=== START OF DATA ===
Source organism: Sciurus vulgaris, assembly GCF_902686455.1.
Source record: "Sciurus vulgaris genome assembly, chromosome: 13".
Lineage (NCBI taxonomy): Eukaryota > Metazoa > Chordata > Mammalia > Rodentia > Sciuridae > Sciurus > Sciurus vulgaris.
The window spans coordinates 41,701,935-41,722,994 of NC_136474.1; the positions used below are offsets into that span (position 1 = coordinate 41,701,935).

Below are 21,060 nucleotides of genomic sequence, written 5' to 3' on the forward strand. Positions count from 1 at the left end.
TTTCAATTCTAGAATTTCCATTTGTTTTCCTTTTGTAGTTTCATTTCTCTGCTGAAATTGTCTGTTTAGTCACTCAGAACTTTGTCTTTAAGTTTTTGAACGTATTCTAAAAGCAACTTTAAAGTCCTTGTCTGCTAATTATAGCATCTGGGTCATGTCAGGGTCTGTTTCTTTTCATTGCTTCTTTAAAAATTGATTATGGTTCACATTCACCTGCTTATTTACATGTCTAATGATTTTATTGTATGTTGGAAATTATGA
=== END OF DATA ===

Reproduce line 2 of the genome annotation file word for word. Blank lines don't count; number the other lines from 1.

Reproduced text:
Source record: "Sciurus vulgaris genome assembly, chromosome: 13".